The New Year is usually a time of celebration and setting new goals. I spent last night on my neighbor’s couch eating takeout and watching Anderson Cooper get ratted. As an added bonus, I got to feel responsible for doing so. Cheers!
As a lifelong NYE skeptic this wasn’t a tough sacrifice for me, and part of me felt that changing the calendar doesn’t make any of our problems go away, nor bring back anyone we needlessly lost. But I was moved at the tributes to the lives of the many who departed in 2020. I felt that NYC’s socially distanced celebration of frontline workers showed the finest parts of New York’s spirit. When it came time to talk about resolutions, I was heartened to see that a lot of people chose commitments that reflected the lessons they’d learned in 2020. And amidst all the aspirations for improvements in 2021, I thought about my old friend Liz.
She’s a Catholic who thoughtfully made her 2020 Lent pledge before the pandemic was recognized in the United States. Lent is a season that challenges Christians to identify some luxury we can go without, so that we can focus on the values that inform our lives. Liz chose to give up social media so that she could focus on her relationships in real life and deepen her bonds with those closest to her. I told her I would miss her posts on Facebook, but I applauded her decision.
She is a very determined person; she used to run marathons. She’s now married with two small children. She knows how to make a commitment and keep it.
Then, in a Lent season like none other in living memory, the pandemic hit. In order to show that she cared for other people, she had to refrain from being with them physically. Social media was now the major safe means of staying in touch with everyone. She went back on Facebook and announced that she was giving up her Lent pledge because she felt that honoring the letter of it would violate the spirit: the whole point was to focus on her connections with other people.
Let’s leave aside for now the worthy discussion of Facebook as a corporation and its role in our society.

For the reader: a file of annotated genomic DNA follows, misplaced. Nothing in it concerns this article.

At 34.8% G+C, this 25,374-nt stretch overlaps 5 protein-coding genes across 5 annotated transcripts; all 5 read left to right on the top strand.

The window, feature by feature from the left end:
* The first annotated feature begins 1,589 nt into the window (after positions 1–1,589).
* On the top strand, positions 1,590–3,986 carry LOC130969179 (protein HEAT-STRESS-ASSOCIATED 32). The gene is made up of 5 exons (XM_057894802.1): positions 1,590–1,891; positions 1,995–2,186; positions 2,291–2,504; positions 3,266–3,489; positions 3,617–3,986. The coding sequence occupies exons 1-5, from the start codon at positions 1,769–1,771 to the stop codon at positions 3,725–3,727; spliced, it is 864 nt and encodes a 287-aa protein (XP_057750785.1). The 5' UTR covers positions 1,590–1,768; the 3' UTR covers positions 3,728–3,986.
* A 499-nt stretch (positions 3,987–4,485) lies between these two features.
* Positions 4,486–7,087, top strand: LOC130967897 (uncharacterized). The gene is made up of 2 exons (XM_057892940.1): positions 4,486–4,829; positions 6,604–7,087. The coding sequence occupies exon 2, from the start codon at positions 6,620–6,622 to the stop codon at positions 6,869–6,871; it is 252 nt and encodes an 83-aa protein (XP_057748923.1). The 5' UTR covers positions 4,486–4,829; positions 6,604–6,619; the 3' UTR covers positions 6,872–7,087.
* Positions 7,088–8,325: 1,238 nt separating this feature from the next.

I applauded her decision to violate the letter of her pledge as much as I had applauded her decision to make it. I felt that God had given her a test, one of many in 2020 for all of us: “You can keep a commitment. Very good. But do you have the humility to break one when it no longer makes sense? Will you give up the personal satisfaction of proving you can stick it out, so that you can truly focus on others?”
I think she passed with flying colors. And I think she kept the spirit of her Lent pledge honorably. She’s a great person to have chosen such a pledge in the first place, and an even better one to give it up when that seemed right.
I don’t generally make New Year’s resolutions myself, as I was raised in a family that regarded New Year’s as just another day on the calendar (albeit a new calendar). With that caveat, I would recommend that anyone who makes a 2021 resolution stay prepared to take a page out of Liz’s book: this new year does hold promise of better times, but much is still uncertain. Life is still very hard for a lot of people. If you make a resolution in these times, be patient with yourself. Even those who have not lost anyone in their immediate circle or lost their means of self-support are still heartbroken at the suffering going on.
I am an optimist by nature, and I do believe 2021 will be a better year. There is good reason to think so. But there are many matters beyond our immediate control, and as Liz’s story shows us, recognizing that fact with humility does not mean you are a weak willed person.
Let’s go forward with patience towards ourselves and others. Happy New Year.